Photo: As Aleppo loses her famous 'Clown' & cat sanctuary, is there any hope left?
On 30 November, 45 civilians including children and women lay dead at the site of a blast on the streets of the Jub Al Quba neighbourhood of Aleppo in Syria.
It is hard to imagine a battle like the one in Aleppo getting worse, but it continues to.
" We ran. I came back looking for my family and I found my mum dead," says a survivor in a recent video post from Aleppo on Facebook. His face is coated with dust and blood, and he cries out these words while sobbing.
Death of happiness
In November, Alaa Aljaleel's animal 'cat' sanctuary, that represented one of the last remaining symbols of life in the region, became one among the targets of the worn-torn country. The shelter provided food for more than a hundred cats and dogs and many of these poor innocent, previously abandoned and rescued creatures died in the attack.
But this wasn't the only bit of heartbreaking news. Despite constant horrors that plague the city, children were being entertained by a clown, famously knows as "The Aleppo Clown". But the recent air strike didn't fail to kill the last hope and happiness of Aleppo's traumatised children.
Social worker Anas al-Basha, the 'Clown', provided counselling and financial support to 365 children who had lost one or both parents in more than five years of civil war.
A post with his photograph on Children of Syria Facebook page reads, "With him, besieged children in Aleppo laughed" calling him "The last clown of Aleppo."
Rest in Peace, Aleppo's Clown.
Cries for help online
"We have no home now. I got minor injury. I didn't sleep since yesterday. I am hungry. I want to live. I don't want to die", Bana Alabed, a 7-years-old Syrian girl was quoted as saying by her mother on Twitter. Bana's mother, Fatemah, manages the account and regularly posts pictures and tweets about the condition they're living in. The tweets give the world a close-up of everyday life in Syria right now, one news media cannot.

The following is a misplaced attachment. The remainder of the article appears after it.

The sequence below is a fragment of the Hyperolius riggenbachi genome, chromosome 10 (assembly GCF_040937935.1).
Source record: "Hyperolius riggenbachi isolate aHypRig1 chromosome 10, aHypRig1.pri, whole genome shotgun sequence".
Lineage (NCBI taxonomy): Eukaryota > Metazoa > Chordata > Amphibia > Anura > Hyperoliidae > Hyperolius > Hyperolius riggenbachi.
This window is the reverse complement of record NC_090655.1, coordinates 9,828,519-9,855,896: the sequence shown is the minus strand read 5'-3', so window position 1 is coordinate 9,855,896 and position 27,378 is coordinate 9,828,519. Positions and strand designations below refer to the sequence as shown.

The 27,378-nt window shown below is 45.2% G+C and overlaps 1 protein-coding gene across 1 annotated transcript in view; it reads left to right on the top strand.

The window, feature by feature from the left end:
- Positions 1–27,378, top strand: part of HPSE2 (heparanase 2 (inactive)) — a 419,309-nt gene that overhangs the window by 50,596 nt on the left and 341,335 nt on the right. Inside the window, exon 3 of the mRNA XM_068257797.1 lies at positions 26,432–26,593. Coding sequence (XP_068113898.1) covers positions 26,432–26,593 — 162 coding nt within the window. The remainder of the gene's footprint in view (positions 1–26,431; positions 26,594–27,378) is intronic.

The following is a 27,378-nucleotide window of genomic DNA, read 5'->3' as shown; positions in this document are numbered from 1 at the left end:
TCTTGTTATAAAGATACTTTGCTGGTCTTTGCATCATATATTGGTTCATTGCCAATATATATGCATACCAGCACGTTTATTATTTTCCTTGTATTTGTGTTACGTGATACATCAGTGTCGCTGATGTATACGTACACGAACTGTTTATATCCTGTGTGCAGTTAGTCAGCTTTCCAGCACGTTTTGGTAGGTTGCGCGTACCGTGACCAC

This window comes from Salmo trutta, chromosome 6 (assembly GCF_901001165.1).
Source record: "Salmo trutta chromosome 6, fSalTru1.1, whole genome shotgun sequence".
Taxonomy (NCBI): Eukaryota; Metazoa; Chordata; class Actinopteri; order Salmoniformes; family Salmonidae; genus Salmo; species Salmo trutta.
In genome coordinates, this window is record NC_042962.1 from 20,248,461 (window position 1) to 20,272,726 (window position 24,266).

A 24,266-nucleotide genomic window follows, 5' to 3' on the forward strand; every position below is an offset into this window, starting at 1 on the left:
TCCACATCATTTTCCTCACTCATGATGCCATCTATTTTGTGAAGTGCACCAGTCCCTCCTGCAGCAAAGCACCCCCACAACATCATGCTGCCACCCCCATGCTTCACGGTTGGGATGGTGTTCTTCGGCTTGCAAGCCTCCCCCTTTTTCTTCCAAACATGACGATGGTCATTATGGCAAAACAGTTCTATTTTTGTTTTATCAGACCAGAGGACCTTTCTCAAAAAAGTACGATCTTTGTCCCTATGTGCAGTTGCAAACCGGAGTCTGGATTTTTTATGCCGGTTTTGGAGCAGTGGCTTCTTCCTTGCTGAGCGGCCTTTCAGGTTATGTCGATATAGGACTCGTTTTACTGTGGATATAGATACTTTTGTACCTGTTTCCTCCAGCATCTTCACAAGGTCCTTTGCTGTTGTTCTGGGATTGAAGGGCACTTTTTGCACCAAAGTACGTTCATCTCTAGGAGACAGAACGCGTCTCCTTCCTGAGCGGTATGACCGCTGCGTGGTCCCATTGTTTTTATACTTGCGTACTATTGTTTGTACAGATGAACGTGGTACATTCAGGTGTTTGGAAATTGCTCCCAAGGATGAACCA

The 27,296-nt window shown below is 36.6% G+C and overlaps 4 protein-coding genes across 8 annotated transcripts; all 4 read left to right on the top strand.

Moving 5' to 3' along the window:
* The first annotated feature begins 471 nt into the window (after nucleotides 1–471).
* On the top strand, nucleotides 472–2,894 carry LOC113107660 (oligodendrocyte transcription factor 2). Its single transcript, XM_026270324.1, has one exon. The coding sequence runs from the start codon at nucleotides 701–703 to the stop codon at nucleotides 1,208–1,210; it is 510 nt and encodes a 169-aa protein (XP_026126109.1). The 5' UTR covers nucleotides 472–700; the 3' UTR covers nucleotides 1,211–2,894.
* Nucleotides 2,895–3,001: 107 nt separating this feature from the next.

We have no home now. I got minor injury. I didn't sleep since yesterday, I am hungry. I want to live, I don't want to die. - Bana #Aleppo— Bana Alabed (@AlabedBana) November 28, 2016
This is our house, My beloved dolls died in the bombing of our house. I am very sad but happy to be alive.- Bana pic.twitter.com/9i0xxJrQtD— Bana Alabed (@AlabedBana) November 29, 2016
This is my reading place where I wanted to start reading Harry Potter but it's bombed. I will never forget. - Bana pic.twitter.com/6fXX2Me8ZB— Bana Alabed (@AlabedBana) November 29, 2016
Fatemah recently posted a picture of dust and rubble and said that their house has been bombed. They have no home left, like so many others in Syria.
An estimated 25,000 people have been displaced so far. According to UNICEF, an estimated 3.7 million Syrian children under the age of five are living under the shadows of violence and uncertainty.
The battle for life and death in besieged Aleppo leaves little space for anything, except death. Now the question is, who will listen to the plight of those dying Syria? Can anyone bring back the childhoods of Aleppo's children?